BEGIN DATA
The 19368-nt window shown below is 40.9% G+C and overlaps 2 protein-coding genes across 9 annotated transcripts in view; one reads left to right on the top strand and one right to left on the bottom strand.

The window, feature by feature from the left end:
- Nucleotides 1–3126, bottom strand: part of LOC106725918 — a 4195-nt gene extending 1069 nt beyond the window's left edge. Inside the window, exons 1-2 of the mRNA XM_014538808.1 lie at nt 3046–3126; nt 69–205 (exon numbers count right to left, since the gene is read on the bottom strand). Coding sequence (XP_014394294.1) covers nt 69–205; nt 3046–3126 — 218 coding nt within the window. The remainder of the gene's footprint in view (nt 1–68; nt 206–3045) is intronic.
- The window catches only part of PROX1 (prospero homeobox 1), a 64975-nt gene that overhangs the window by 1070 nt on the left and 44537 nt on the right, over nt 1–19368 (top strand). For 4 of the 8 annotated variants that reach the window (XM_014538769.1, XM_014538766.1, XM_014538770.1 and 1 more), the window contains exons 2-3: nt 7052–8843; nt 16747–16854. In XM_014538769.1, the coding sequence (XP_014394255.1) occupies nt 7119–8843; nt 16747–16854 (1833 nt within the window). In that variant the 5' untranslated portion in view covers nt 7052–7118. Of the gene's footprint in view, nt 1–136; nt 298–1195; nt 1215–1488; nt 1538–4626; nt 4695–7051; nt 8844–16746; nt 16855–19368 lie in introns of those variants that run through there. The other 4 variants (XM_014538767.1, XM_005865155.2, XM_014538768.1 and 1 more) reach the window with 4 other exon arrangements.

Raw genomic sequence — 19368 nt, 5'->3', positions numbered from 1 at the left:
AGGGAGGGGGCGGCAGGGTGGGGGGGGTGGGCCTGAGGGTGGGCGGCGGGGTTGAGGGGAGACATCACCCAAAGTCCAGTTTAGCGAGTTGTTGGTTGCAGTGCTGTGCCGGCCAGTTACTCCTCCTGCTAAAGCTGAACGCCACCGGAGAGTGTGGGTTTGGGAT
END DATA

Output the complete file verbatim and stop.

The 19368-nt window shown below is 40.9% G+C and overlaps 2 protein-coding genes across 9 annotated transcripts in view; one reads left to right on the top strand and one right to left on the bottom strand.

The window, feature by feature from the left end:
- Nucleotides 1–3126, bottom strand: part of LOC106725918 — a 4195-nt gene extending 1069 nt beyond the window's left edge. Inside the window, exons 1-2 of the mRNA XM_014538808.1 lie at nt 3046–3126; nt 69–205 (exon numbers count right to left, since the gene is read on the bottom strand). Coding sequence (XP_014394294.1) covers nt 69–205; nt 3046–3126 — 218 coding nt within the window. The remainder of the gene's footprint in view (nt 1–68; nt 206–3045) is intronic.
- The window catches only part of PROX1 (prospero homeobox 1), a 64975-nt gene that overhangs the window by 1070 nt on the left and 44537 nt on the right, over nt 1–19368 (top strand). For 4 of the 8 annotated variants that reach the window (XM_014538769.1, XM_014538766.1, XM_014538770.1 and 1 more), the window contains exons 2-3: nt 7052–8843; nt 16747–16854. In XM_014538769.1, the coding sequence (XP_014394255.1) occupies nt 7119–8843; nt 16747–16854 (1833 nt within the window). In that variant the 5' untranslated portion in view covers nt 7052–7118. Of the gene's footprint in view, nt 1–136; nt 298–1195; nt 1215–1488; nt 1538–4626; nt 4695–7051; nt 8844–16746; nt 16855–19368 lie in introns of those variants that run through there. The other 4 variants (XM_014538767.1, XM_005865155.2, XM_014538768.1 and 1 more) reach the window with 4 other exon arrangements.

Raw genomic sequence — 19368 nt, 5'->3', positions numbered from 1 at the left:
AGGGAGGGGGCGGCAGGGTGGGGGGGGTGGGCCTGAGGGTGGGCGGCGGGGTTGAGGGGAGACATCACCCAAAGTCCAGTTTAGCGAGTTGTTGGTTGCAGTGCTGTGCCGGCCAGTTACTCCTCCTGCTAAAGCTGAACGCCACCGGAGAGTGTGGGTTTGGGAT